In Today's Daily Reckoning:
*** No news is probably good news...
*** Debt...debt...debt...a fool and his borrowed money are
*** Thank God for Harry Potter Greenspan
*** Nothing to report from Wall Street yesterday. It was
closed for the holiday. No widows were robbed, no orphans
became wards of the state, and no fools were parted from
their money. But it's back to business as usual today.
*** It is not at all surprising that Wall Street separates
fools from their money. That is its role in life. What is
more puzzling is how the fools got together with their
money in the first place.
*** A lot of it is, of course, borrowed money. Bill King
tells us that the average U.S. household now has 13 credit
cards and a balance of $7,500. "Non-financial companies,"
he says, "borrowed an additional $4.5 trillion, or an
increase of 67%, in the last 5 years."
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*** IBM, for example, illustrates both the trend towards
corporate debt and the fraudulent nature of delivering
"shareholder value" on a short-term basis. The company
earned $31.1 billion over the last 4 years. But it spent
$34 billion just to buy back its own shares.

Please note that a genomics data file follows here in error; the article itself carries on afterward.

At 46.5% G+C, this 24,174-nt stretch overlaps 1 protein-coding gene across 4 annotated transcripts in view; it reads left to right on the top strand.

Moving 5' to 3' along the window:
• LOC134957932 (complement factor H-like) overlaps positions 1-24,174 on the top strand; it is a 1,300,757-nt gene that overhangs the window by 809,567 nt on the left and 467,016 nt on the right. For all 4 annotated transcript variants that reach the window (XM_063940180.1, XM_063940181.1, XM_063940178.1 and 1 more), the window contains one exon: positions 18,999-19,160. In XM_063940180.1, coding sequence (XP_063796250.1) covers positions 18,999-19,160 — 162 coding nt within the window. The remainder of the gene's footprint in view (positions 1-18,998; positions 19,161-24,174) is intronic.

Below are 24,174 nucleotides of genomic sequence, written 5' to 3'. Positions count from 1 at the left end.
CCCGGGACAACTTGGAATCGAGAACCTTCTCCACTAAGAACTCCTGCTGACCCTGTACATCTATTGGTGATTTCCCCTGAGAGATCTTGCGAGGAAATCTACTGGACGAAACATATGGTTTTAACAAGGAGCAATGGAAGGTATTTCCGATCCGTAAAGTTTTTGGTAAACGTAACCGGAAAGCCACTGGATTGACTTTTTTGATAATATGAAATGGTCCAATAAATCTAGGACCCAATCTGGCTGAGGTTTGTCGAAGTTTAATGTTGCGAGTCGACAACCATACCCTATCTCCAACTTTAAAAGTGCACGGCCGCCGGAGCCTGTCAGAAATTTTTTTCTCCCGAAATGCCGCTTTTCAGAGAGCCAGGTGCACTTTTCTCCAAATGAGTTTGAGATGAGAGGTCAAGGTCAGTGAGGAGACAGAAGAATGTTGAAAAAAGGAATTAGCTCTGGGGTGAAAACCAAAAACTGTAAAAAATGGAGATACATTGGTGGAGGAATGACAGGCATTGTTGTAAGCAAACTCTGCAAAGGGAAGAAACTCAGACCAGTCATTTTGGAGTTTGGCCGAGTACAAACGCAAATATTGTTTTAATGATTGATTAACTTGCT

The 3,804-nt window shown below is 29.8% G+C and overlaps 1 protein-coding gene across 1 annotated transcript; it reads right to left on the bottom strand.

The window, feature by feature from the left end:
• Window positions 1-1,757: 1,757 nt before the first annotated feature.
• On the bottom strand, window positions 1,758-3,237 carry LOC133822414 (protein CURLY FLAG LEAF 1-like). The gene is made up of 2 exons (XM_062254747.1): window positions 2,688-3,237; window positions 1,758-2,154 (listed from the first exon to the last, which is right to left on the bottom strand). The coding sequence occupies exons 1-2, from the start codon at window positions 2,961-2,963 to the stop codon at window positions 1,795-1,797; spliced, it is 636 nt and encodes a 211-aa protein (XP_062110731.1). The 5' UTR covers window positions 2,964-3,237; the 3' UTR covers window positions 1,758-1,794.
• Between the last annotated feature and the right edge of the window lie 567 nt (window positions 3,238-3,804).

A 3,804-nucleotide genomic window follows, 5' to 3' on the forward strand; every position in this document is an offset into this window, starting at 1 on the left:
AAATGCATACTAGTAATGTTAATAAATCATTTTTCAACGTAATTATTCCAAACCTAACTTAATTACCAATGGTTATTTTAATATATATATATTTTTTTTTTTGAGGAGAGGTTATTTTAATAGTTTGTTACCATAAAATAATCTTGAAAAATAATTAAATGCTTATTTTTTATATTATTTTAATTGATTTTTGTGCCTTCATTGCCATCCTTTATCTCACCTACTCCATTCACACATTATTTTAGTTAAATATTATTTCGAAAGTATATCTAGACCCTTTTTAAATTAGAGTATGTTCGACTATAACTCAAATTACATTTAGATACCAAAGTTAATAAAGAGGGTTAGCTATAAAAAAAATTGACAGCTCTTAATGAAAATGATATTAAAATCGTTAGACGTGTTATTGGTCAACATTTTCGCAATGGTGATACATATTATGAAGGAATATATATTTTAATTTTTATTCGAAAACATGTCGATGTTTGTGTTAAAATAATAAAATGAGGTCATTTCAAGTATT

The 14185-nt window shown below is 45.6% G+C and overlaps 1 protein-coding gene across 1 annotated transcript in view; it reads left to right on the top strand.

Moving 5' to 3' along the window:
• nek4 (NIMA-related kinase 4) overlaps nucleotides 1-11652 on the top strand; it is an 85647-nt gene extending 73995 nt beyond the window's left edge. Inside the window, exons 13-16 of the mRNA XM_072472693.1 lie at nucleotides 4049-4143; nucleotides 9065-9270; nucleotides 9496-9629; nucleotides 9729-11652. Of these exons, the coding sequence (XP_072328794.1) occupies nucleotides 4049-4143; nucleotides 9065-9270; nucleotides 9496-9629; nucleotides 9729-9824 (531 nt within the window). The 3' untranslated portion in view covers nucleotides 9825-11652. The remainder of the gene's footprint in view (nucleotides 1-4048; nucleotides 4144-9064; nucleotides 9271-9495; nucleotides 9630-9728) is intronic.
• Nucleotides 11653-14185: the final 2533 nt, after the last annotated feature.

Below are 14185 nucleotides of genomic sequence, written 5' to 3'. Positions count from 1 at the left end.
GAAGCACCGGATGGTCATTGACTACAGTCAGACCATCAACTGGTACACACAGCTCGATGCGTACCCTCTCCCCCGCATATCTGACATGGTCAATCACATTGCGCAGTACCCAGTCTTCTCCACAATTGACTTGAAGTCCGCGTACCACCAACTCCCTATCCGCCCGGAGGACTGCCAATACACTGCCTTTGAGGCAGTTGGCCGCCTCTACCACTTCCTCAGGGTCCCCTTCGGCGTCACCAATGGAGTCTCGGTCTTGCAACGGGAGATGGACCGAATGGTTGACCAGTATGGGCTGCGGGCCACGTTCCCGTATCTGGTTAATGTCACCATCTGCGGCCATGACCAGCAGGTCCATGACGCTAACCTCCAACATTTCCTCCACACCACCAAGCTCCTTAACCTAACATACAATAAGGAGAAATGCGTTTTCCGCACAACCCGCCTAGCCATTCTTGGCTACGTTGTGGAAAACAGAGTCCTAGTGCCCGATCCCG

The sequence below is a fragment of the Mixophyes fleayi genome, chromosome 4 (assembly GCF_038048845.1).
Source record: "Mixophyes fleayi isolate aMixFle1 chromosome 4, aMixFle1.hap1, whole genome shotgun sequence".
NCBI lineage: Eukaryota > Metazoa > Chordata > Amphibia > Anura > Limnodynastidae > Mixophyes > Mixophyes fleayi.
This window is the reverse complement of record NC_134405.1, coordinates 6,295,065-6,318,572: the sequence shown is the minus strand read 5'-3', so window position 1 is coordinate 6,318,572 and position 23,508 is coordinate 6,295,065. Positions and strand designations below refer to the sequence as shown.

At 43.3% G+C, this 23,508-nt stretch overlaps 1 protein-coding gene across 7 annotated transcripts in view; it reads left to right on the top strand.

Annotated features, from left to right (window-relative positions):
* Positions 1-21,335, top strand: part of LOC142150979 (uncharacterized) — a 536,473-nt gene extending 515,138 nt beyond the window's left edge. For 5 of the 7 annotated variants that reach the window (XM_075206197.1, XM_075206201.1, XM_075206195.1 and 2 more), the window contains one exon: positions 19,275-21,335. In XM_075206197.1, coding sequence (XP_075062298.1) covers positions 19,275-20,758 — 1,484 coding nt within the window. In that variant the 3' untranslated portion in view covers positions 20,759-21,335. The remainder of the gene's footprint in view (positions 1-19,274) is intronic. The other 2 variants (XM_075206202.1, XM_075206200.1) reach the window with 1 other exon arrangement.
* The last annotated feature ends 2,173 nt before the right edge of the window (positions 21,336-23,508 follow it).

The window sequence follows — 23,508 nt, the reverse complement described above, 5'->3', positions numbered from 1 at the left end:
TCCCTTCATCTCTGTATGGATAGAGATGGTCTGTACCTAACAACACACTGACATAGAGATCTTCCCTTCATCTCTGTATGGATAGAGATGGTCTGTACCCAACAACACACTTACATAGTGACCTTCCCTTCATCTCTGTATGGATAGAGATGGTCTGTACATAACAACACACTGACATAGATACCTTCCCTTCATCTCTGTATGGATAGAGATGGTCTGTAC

*** Over this same period, IBM's revenues rose only 5%.
Gross profits rose barely at all - only 1.3%. But debt rose
from 31% of capitalization to 54%. Thus, while the stock
price rose, the net value of the company actually fell.
*** Which is what has happened in the entire market. Money
that might have been used to build up balance sheets - by
paying off debt or buying capital assets (such as new plant
and equipment) - was instead thrown into stocks - many of
them new ventures that could never reasonably be expected
to produce satisfactory earnings.
*** The result? Lower earnings. And weaker balance sheets.
In a cyclical downturn, may I remind you of the obvious,
stocks go down in value. Debt does not.
*** And yet, we are told, almost daily, that the American
model - with its quest for 'shareholder value,' its debt,
its free spending consumers, and its own Harry Potter
Greenspan who is able to conjure up whatever miracle the
economy requires at precisely the right moment - is
superior in every way. How is it then, that the stodgy,
rigid German economy has managed higher levels of
productivity growth for almost 20 years - 1.9% vs. 1.4% for
the years 1977 to 1995? Only recently has the U.S. economy
outpaced the Germans in productivity...and then only after
the statisticians at the Bureau of Labor Statistics stopped
crunching numbers and began extruding them.
*** According to a '96 GAO audit, reported recently by
Richard Russell, Alan Greenspan - America's most beloved
bureaucrat - commands a staff of 25,000 employees, with its
own air force of 47 Lear jets and cargo planes, a fleet of
cars that includes personal cars for the 59 Fed bank
managers, a full-time curator who oversees the Fed's
collection of paintings and sculptures and a budget of $2
*** Thank God there is the Fed, though. Its main job is to
protect the value of the U.S. dollar - which was stable for